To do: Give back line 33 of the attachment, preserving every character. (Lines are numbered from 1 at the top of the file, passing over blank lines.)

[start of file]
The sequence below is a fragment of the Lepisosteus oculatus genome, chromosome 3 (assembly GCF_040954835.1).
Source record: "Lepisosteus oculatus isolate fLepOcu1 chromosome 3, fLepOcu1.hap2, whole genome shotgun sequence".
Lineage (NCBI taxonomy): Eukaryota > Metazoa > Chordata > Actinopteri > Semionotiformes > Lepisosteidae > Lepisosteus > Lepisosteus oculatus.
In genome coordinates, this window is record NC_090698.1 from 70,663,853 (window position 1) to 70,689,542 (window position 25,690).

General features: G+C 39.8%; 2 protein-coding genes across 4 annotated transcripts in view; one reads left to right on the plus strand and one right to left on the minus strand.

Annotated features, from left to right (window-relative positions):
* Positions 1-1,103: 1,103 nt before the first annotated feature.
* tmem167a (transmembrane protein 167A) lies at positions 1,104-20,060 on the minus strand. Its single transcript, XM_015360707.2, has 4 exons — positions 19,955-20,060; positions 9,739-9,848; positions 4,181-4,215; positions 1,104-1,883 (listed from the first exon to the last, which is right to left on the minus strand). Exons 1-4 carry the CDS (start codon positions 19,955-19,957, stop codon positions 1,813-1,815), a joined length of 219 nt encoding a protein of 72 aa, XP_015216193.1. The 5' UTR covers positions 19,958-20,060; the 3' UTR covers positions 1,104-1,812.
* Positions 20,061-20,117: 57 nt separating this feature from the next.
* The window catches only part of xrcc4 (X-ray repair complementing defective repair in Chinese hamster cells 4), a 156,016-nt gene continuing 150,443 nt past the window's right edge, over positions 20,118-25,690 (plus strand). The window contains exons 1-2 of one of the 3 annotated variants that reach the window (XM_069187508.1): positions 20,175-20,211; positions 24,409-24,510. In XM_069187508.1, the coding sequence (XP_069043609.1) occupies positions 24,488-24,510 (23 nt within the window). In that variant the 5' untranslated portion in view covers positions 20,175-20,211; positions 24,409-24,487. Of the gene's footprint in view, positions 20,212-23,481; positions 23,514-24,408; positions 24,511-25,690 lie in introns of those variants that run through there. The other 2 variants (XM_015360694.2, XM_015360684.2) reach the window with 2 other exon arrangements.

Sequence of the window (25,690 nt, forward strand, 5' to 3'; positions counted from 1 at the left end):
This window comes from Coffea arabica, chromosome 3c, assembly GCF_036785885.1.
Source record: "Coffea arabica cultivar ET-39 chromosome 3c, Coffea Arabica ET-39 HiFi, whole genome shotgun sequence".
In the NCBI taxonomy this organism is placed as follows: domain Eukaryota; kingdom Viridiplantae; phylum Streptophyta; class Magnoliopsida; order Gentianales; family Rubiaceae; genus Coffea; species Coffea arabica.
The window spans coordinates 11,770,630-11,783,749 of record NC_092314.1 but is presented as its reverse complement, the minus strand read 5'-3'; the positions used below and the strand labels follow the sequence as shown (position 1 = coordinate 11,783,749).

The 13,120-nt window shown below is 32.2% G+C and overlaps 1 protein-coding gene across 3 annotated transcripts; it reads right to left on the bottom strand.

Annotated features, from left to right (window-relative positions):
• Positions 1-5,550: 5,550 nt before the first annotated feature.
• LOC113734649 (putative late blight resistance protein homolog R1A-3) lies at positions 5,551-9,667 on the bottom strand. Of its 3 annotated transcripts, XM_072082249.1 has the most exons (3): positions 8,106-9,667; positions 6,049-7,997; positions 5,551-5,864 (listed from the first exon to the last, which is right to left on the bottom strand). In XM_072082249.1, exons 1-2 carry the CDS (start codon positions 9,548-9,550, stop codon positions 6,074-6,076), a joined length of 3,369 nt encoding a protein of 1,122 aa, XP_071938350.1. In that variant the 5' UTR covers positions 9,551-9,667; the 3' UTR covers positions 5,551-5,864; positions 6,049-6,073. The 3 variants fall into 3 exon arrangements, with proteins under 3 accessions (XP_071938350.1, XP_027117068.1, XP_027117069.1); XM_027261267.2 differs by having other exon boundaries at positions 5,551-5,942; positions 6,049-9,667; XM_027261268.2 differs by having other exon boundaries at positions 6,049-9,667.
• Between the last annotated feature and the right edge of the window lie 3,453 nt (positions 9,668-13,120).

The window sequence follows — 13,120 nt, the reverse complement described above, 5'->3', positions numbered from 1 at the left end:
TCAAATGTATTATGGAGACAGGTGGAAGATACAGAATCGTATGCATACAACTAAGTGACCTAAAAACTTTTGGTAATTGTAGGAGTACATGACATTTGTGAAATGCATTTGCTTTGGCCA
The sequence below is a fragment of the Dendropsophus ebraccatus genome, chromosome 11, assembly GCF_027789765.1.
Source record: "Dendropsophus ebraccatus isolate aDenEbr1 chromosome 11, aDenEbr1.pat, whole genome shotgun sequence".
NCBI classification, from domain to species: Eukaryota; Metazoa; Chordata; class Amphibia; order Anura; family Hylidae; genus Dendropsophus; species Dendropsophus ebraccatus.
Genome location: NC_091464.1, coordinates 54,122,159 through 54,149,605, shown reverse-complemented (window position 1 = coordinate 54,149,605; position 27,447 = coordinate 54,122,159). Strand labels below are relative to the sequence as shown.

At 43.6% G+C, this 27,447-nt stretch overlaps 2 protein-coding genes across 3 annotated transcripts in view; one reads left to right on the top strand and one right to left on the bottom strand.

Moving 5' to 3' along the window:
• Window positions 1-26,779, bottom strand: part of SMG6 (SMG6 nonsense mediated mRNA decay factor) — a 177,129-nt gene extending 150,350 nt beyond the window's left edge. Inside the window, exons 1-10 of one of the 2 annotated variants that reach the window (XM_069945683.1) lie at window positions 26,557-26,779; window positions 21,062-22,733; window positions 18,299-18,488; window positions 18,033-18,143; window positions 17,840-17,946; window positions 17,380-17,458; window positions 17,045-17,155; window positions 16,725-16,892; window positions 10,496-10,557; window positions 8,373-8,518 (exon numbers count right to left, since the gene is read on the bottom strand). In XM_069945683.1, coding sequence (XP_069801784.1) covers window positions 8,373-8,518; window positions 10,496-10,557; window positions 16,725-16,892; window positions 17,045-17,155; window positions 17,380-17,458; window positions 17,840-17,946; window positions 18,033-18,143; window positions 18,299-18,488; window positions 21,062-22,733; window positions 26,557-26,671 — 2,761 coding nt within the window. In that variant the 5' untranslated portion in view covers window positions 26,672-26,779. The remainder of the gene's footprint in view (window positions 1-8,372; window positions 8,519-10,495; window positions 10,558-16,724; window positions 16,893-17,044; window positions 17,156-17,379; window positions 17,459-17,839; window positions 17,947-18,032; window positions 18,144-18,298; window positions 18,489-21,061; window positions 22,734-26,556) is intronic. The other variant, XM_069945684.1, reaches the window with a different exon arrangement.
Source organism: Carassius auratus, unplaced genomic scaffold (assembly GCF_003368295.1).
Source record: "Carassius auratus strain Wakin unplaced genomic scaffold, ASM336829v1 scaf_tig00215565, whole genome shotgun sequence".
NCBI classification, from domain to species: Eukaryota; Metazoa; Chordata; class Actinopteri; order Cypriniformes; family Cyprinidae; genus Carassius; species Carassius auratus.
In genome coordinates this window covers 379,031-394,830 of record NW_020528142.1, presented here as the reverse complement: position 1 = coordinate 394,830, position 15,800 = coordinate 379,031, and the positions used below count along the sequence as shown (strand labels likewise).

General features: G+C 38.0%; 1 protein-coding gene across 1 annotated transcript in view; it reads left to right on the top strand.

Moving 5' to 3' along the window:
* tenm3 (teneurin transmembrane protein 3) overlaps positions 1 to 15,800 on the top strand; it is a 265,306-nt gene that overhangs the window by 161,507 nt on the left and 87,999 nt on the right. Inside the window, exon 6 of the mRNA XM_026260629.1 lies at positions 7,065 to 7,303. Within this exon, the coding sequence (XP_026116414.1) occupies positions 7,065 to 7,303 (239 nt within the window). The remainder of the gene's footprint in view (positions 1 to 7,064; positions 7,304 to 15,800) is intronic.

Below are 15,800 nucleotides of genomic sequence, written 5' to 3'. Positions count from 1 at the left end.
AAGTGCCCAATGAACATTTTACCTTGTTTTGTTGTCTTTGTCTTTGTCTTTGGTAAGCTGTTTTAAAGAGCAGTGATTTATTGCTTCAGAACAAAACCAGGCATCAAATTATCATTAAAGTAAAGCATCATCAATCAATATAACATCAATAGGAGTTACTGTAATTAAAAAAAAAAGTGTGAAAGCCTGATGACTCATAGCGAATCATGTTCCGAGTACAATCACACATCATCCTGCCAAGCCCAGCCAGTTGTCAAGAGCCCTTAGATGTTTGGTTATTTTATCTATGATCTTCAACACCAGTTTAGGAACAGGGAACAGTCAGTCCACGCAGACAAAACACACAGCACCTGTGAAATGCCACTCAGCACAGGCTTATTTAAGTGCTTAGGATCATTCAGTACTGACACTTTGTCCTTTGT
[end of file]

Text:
In genome coordinates this window covers 379,031-394,830 of record NW_020528142.1, presented here as the reverse complement: position 1 = coordinate 394,830, position 15,800 = coordinate 379,031, and the positions used below count along the sequence as shown (strand labels likewise).